Anonymous fake online reviews are back in the news, but this time marketers may not be the only ones who should be wary. As we have written before, astroturf is making a comeback, and not necessarily on the athletic fields. In September 2013, the New York AG agreed to settle  with 19 companies engaging in “astroturfing,” requiring the companies to essentially stop writing their own fake online reviews and pay more than 350,000 in fines.

These fake reviews are particularly attractive to companies that lack a good reputation as they offer a quick fix to their reputation woes. A Harvard Business School study recently asserted that roughly 16% of online reviews are classified as fraudulent, a number which Yelp later confirmed,adding that its fraud logarithm excludes about 25% of reviews submitted. Despite efforts undertaken by companies such as Yelp, some false reviews inevitably slip through the cracks.

But what happens when the roles are reversed and private citizens or competitors slip negative reviews about a company past the goalie in an attempt to hurt the company’s reputation? In a recent case, a company alleged that it was a victim of false attacks in online reviews. In response, the Virginia Court of Appeals held that Yelp must identify the online reviewers accused of defamation.

In July 2012, Yelp displayed 75 reviews of Hadeed Carpet Cleaning (“Hadeed”) in Alexandria, VA. In its complaint, Hadeed alleged a “rash of negative reviews” on Yelp relating to charges that were never performed, work causing stains on carpets, and actual costs being double what was initially quoted. Hadeed claimed that these reviews were false and defamatory and particularly suspicious because the reviews had the same themes of double the cost and false advertising throughout. Hadeed Carpet first attempted to work with Yelp to respond to these negative reviews and after those efforts failed conducted an independent investigation attempting to match the negative reviews of customers in its records. Ultimately, Hadeed Carpet concluded that the anonymous defendants had falsely represented themselves to the public as customers and subpoenaed Yelp for the identity of the customers. Yelp refused, citing its privacy policy and asserting that the identity of the reviewers should be protected to preserve free speech rights and prevent a chilling effect on online reviewers.

On January 7, 2013 the Virginia Court of Appeals acknowledged that anonymous speech is protected by the First Amendment and that “an internet user does not shed his free speech rights at the log-in screen.” However, as all attorneys learned in Con Law during 1L year, the right to free speech is not absolute, and if statements are defamatory, the veil of anonymity may be pierced, provided certain procedural safeguards are met. The Court carefully examined a Virginia statute permitting the uncovering of the identity of an anonymous Internet communicator under certain circumstances and ultimately upheld the law as constitutional. Since Hadeed and the circuit court had complied with the statute’s numerous procedural requirements and the court could not
“identify a clear, palpable, and free from doubt [constitutional]  infirmity” in the statute, the identities of the reviewers were required to be disclosed.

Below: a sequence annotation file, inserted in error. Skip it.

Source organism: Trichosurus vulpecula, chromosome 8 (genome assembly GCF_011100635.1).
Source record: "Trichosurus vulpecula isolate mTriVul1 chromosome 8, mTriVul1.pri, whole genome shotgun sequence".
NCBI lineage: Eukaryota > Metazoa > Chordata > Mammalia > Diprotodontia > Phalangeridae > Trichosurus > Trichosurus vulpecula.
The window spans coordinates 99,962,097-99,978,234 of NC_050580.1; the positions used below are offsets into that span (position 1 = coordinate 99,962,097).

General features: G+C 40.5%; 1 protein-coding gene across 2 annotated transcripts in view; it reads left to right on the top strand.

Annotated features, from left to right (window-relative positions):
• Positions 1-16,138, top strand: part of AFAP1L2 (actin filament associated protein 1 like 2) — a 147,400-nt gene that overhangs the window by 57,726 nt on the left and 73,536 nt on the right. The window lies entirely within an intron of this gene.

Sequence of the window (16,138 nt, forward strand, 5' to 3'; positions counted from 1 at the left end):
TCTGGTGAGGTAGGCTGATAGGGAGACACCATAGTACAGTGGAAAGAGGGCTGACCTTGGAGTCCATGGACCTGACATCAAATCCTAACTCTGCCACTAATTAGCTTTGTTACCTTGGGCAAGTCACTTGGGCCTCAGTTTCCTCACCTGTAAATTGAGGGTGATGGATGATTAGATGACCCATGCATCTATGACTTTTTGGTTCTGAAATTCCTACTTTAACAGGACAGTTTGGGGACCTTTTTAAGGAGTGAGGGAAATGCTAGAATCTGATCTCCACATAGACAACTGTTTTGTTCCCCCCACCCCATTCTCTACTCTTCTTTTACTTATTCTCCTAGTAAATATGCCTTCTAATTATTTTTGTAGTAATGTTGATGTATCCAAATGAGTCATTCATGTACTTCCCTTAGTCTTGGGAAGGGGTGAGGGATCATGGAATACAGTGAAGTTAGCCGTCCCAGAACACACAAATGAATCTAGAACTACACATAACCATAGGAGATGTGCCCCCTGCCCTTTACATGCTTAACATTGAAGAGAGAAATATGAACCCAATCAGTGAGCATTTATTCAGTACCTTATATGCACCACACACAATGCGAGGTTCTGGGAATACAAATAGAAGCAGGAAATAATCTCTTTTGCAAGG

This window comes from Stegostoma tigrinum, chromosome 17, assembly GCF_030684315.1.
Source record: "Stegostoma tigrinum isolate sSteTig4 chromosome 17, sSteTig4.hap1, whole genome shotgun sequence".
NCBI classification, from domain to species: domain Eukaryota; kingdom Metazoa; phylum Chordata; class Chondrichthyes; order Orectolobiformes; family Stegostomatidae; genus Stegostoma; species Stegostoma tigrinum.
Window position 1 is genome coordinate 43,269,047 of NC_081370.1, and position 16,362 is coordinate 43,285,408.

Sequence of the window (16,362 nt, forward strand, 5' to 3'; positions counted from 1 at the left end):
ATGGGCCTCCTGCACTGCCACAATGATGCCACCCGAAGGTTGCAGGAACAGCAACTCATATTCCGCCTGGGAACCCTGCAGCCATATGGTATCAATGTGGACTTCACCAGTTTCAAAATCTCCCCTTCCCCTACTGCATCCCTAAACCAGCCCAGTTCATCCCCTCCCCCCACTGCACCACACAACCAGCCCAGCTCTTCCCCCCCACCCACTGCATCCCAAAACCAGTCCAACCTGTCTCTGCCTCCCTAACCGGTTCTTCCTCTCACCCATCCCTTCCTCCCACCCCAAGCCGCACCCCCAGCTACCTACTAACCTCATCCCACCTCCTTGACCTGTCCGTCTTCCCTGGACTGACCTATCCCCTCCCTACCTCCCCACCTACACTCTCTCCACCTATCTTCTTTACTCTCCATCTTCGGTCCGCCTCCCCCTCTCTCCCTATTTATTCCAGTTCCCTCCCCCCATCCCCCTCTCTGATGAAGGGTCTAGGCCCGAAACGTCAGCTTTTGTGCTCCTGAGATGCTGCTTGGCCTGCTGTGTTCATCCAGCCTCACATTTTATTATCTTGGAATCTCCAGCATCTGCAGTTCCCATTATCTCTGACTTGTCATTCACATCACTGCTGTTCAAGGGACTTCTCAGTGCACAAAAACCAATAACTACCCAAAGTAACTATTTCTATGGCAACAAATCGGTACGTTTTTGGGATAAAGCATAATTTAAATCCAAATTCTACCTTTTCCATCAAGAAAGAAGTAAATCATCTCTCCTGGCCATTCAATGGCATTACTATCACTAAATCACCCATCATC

This case could also provide companies with a potential lever to use about sites such as Ripoff Report that arguably make taking down even false reviews time-consuming and expensive. Being able to request verification that reviews came from actual customers could decrease the quantity of false reviews and serve as a big weapon in the battle of public perception, However, it is important to note that this ruling does not necessarily open the door for every business that has received negative reviews to file suit to obtain the identities of reviewers. First, the court indicated that “generally, a Yelp review is entitled to First Amendment protection because it is a person’s opinion about a business that they patronized.”  The court explains:

“This general protection relies upon an underlying assumption of fact: that the reviewer was a customer of the specific company and he posted his review based on his personal experience with the business. If this underlying assumption of fact proves false, in that the reviewer was never a customer of the business, then the review is not an opinion; instead, the review is based on a false statement of fact – that the reviewer is writing his review based on personal experience. And ‘there is no constitutional value in false statements of fact.”

Thus, what makes this case sufficient to require disclosures of the reviewers’ identities is that Hadeed attached sufficient evidence through its customer database to demonstrate that the anonymous reviews could not be actual customers. Second, the VA statute in this case is unique to the state of Virginia and therefore the holding is not easily transferable to other states. In fact, the Court cites case law related to disclosure of anonymous reviewers from other states that supports Yelp’s arguments for nondisclosure.

It is unclear if this case will result in a litigation boom against private reviewers and websites providing negative reviews, but for now, it might be a good idea to tell your friends to keep the comment trolling to a minimum. If you do write an anonymous review, there is now the potential, however unlikely, for your identity to be revealed. So make sure you’re not finally getting payback for that kid who beat you up in high school.